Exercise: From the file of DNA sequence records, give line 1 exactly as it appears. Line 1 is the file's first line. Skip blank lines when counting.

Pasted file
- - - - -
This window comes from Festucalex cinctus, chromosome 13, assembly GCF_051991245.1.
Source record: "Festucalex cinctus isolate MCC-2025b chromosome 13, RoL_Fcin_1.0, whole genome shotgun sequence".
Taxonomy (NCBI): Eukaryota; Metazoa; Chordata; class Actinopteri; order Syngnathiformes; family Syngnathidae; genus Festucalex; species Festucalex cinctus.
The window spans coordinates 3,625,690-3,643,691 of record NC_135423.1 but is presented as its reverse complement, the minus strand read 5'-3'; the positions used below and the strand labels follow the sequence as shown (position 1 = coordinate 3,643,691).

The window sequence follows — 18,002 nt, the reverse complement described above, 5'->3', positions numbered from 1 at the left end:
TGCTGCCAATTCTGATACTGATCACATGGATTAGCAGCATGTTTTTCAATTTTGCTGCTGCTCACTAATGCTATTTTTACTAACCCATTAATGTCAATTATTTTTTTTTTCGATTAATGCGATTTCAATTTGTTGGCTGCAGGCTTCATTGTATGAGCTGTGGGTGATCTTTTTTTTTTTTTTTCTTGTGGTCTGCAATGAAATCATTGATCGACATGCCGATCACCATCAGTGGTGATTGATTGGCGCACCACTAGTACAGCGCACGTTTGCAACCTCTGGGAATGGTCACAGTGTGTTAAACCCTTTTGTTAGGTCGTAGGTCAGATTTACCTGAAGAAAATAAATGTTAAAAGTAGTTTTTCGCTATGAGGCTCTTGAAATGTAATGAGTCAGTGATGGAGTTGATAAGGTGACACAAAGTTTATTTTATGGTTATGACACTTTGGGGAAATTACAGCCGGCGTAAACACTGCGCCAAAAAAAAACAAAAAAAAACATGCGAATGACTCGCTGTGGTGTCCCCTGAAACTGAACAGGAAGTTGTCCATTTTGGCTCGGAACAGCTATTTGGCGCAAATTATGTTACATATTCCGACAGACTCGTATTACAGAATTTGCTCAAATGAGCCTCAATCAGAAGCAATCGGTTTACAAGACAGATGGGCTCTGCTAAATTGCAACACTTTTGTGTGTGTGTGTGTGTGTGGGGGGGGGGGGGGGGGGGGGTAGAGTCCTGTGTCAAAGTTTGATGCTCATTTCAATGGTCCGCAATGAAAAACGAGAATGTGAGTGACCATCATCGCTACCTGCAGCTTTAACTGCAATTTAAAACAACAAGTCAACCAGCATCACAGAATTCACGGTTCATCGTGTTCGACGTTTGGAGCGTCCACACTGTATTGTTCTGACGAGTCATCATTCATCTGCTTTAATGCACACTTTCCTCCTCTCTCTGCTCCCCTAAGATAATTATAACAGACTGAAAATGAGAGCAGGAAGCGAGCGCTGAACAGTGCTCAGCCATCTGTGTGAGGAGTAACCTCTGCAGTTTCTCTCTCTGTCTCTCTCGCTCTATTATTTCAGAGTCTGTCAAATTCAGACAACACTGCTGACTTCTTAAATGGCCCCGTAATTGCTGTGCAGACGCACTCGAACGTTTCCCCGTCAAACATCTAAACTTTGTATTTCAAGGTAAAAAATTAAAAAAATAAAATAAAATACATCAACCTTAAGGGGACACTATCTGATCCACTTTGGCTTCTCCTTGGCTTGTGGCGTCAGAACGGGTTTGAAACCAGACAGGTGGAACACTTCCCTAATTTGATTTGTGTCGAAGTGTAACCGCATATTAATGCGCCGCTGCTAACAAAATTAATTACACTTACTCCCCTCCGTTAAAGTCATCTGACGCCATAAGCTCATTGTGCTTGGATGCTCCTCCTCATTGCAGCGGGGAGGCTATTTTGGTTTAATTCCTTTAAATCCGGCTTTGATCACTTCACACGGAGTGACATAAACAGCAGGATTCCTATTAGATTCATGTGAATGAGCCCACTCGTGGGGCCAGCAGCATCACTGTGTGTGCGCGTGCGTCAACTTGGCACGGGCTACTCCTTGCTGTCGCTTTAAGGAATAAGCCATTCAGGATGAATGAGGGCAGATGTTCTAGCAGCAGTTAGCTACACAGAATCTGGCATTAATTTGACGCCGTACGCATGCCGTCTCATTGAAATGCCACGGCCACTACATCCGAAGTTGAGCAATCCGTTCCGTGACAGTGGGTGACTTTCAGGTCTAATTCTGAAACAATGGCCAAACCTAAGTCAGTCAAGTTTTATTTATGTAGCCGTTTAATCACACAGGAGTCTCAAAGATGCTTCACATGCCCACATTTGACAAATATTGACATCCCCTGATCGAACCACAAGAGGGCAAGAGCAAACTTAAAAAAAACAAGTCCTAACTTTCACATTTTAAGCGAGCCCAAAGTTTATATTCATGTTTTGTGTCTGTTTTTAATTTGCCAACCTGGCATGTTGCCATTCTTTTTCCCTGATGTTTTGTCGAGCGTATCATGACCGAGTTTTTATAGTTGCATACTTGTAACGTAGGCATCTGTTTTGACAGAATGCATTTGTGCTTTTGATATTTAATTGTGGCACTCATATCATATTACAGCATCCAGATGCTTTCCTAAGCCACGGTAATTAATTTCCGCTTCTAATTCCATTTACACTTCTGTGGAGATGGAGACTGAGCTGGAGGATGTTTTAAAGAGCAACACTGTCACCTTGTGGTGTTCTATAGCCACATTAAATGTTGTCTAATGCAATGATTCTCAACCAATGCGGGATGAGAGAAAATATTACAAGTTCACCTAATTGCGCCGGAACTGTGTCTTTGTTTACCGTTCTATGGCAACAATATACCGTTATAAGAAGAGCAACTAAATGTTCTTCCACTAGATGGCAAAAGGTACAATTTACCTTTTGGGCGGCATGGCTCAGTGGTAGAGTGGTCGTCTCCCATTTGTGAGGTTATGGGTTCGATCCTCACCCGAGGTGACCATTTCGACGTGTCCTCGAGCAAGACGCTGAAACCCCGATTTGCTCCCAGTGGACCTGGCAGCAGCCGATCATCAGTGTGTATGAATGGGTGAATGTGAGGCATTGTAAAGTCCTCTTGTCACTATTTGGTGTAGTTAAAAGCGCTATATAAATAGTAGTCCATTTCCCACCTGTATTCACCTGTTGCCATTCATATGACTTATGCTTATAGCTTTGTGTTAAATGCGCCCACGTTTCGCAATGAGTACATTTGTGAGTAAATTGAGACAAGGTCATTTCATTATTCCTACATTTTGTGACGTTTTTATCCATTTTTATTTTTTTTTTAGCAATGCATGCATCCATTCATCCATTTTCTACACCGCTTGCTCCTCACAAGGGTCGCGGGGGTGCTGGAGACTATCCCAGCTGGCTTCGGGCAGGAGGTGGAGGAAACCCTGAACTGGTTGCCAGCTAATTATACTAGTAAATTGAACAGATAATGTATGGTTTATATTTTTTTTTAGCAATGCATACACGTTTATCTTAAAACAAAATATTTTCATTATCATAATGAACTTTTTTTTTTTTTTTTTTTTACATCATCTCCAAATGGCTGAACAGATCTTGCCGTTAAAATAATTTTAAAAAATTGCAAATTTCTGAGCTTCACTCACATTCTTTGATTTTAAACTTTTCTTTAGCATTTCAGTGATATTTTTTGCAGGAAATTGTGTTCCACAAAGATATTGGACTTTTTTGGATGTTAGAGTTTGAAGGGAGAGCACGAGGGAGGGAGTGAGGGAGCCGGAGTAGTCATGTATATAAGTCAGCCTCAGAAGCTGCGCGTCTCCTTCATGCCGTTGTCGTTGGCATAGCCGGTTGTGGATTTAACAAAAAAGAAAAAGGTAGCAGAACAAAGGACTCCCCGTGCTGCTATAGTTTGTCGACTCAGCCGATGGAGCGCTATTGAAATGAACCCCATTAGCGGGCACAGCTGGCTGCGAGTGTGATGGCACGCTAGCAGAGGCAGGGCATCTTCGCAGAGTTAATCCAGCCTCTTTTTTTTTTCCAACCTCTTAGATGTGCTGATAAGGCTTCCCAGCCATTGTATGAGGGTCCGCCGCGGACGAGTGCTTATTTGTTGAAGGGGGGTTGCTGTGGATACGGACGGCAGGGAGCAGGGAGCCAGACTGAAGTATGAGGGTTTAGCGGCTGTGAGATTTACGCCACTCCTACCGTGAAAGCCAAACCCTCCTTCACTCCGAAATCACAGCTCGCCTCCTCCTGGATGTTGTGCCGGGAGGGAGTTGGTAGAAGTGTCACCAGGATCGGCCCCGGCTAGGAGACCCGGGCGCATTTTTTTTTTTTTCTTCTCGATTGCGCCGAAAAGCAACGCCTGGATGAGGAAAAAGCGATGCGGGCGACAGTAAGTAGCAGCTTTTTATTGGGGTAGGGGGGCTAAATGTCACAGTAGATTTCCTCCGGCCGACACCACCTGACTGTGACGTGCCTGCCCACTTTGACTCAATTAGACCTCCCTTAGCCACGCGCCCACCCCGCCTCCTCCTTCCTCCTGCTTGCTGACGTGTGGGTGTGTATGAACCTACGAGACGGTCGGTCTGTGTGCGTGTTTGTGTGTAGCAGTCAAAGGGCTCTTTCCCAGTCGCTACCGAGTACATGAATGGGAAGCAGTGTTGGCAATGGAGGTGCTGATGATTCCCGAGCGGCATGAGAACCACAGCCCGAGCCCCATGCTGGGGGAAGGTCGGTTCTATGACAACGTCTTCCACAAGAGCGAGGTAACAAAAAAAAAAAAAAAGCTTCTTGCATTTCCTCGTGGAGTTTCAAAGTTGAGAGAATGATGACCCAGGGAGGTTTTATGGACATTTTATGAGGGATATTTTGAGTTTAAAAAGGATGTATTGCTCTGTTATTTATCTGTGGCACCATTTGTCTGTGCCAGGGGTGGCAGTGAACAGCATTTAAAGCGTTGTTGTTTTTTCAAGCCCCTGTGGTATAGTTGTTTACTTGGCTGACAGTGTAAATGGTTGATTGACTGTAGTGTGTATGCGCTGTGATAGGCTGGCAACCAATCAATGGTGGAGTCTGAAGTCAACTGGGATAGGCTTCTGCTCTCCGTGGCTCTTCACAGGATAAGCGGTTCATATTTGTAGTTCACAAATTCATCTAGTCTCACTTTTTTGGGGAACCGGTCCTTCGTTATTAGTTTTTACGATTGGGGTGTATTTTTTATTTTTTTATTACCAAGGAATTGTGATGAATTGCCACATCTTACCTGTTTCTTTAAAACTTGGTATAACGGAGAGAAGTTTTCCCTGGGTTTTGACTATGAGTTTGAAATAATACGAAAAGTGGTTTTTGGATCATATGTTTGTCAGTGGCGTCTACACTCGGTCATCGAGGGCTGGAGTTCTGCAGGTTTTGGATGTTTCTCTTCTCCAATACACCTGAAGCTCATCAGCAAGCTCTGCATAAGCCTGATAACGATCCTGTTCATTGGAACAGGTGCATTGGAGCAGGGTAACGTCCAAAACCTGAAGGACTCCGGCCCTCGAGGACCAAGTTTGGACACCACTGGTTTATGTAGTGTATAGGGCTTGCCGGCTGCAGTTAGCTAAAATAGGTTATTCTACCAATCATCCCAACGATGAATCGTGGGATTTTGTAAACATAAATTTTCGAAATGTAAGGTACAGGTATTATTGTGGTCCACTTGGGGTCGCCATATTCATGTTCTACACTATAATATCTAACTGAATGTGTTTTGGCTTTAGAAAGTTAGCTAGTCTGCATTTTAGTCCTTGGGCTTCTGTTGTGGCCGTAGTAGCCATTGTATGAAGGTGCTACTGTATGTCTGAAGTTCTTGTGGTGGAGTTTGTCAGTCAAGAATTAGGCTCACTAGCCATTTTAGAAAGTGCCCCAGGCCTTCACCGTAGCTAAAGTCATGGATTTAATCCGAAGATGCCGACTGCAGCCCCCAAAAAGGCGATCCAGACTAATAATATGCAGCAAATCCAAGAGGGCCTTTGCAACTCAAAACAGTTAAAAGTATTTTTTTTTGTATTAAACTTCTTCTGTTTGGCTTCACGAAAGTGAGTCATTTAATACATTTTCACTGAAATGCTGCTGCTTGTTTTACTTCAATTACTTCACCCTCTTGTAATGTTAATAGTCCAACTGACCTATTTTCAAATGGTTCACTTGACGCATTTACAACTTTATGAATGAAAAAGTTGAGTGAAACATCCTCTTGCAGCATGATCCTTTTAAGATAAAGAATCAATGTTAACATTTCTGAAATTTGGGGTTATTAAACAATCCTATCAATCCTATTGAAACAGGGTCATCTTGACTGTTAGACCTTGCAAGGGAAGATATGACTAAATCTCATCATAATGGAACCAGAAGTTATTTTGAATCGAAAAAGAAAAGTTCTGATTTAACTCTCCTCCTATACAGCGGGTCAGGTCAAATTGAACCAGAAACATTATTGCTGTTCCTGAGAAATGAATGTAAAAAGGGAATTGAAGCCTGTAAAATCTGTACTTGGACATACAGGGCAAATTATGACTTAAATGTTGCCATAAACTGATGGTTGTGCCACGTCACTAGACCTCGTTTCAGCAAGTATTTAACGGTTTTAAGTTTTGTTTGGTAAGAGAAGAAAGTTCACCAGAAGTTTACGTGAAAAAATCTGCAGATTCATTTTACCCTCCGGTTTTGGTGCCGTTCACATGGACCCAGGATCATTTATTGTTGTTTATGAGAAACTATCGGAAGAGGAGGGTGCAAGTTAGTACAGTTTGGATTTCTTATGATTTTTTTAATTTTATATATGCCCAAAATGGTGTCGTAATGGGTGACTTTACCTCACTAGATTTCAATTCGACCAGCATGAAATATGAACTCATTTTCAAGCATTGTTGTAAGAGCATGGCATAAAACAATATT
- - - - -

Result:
This window comes from Festucalex cinctus, chromosome 13, assembly GCF_051991245.1.